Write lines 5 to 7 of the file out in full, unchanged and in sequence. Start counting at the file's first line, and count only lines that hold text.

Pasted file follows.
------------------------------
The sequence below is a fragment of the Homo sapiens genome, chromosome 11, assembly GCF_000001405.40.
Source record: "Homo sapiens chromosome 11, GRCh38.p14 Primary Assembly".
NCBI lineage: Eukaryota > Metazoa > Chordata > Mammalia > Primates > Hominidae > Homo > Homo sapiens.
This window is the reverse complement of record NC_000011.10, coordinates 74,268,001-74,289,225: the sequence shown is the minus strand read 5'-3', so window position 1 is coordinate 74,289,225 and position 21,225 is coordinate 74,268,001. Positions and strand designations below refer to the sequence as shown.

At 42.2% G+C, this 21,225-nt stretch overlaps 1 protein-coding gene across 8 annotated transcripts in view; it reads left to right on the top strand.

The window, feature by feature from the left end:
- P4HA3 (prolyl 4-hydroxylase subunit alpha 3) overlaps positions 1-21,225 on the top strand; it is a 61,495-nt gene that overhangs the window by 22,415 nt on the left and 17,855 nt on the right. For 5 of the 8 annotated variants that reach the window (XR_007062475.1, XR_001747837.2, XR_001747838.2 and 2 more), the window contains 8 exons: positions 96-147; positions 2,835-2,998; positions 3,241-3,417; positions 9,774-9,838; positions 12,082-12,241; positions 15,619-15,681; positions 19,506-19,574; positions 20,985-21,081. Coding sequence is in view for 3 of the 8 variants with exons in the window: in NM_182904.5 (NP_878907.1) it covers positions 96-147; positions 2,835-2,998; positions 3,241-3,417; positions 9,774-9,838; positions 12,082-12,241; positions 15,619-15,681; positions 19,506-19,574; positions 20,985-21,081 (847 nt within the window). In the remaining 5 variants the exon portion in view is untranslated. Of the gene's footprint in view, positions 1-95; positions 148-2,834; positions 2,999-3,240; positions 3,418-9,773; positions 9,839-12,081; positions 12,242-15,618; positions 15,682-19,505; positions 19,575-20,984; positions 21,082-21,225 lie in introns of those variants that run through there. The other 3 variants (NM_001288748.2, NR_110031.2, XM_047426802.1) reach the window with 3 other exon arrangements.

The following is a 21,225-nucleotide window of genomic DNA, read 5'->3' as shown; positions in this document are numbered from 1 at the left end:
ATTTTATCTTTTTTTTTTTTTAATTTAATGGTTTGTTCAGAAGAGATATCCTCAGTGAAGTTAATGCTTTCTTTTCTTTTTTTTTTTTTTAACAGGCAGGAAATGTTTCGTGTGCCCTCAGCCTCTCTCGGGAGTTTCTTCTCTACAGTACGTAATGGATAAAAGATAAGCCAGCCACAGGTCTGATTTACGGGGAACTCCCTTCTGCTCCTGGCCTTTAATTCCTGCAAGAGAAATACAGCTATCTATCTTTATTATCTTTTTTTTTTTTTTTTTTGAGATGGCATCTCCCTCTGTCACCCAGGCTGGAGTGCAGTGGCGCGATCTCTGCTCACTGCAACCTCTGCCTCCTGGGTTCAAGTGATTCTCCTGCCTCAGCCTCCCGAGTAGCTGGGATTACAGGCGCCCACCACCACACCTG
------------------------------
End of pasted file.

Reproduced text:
At 42.2% G+C, this 21,225-nt stretch overlaps 1 protein-coding gene across 8 annotated transcripts in view; it reads left to right on the top strand.

The window, feature by feature from the left end:
- P4HA3 (prolyl 4-hydroxylase subunit alpha 3) overlaps positions 1-21,225 on the top strand; it is a 61,495-nt gene that overhangs the window by 22,415 nt on the left and 17,855 nt on the right. For 5 of the 8 annotated variants that reach the window (XR_007062475.1, XR_001747837.2, XR_001747838.2 and 2 more), the window contains 8 exons: positions 96-147; positions 2,835-2,998; positions 3,241-3,417; positions 9,774-9,838; positions 12,082-12,241; positions 15,619-15,681; positions 19,506-19,574; positions 20,985-21,081. Coding sequence is in view for 3 of the 8 variants with exons in the window: in NM_182904.5 (NP_878907.1) it covers positions 96-147; positions 2,835-2,998; positions 3,241-3,417; positions 9,774-9,838; positions 12,082-12,241; positions 15,619-15,681; positions 19,506-19,574; positions 20,985-21,081 (847 nt within the window). In the remaining 5 variants the exon portion in view is untranslated. Of the gene's footprint in view, positions 1-95; positions 148-2,834; positions 2,999-3,240; positions 3,418-9,773; positions 9,839-12,081; positions 12,242-15,618; positions 15,682-19,505; positions 19,575-20,984; positions 21,082-21,225 lie in introns of those variants that run through there. The other 3 variants (NM_001288748.2, NR_110031.2, XM_047426802.1) reach the window with 3 other exon arrangements.